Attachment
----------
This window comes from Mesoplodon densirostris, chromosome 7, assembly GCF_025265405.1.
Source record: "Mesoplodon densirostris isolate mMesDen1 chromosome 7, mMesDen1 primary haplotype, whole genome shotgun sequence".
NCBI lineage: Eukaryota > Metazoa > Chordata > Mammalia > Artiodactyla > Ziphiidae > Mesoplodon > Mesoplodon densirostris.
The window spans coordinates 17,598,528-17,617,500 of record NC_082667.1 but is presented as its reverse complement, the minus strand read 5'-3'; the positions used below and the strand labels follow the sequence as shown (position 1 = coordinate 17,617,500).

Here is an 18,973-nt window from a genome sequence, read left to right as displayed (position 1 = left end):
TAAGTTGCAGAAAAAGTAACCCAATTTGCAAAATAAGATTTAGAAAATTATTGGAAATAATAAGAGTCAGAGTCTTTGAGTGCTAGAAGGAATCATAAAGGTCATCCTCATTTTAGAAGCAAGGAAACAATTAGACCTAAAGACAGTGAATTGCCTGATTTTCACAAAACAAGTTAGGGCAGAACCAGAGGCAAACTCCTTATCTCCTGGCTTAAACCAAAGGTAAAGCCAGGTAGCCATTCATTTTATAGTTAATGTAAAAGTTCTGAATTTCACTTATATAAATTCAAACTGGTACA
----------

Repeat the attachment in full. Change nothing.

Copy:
This window comes from Mesoplodon densirostris, chromosome 7, assembly GCF_025265405.1.
Source record: "Mesoplodon densirostris isolate mMesDen1 chromosome 7, mMesDen1 primary haplotype, whole genome shotgun sequence".
NCBI lineage: Eukaryota > Metazoa > Chordata > Mammalia > Artiodactyla > Ziphiidae > Mesoplodon > Mesoplodon densirostris.
The window spans coordinates 17,598,528-17,617,500 of record NC_082667.1 but is presented as its reverse complement, the minus strand read 5'-3'; the positions used below and the strand labels follow the sequence as shown (position 1 = coordinate 17,617,500).

Here is an 18,973-nt window from a genome sequence, read left to right as displayed (position 1 = left end):
TAAGTTGCAGAAAAAGTAACCCAATTTGCAAAATAAGATTTAGAAAATTATTGGAAATAATAAGAGTCAGAGTCTTTGAGTGCTAGAAGGAATCATAAAGGTCATCCTCATTTTAGAAGCAAGGAAACAATTAGACCTAAAGACAGTGAATTGCCTGATTTTCACAAAACAAGTTAGGGCAGAACCAGAGGCAAACTCCTTATCTCCTGGCTTAAACCAAAGGTAAAGCCAGGTAGCCATTCATTTTATAGTTAATGTAAAAGTTCTGAATTTCACTTATATAAATTCAAACTGGTACA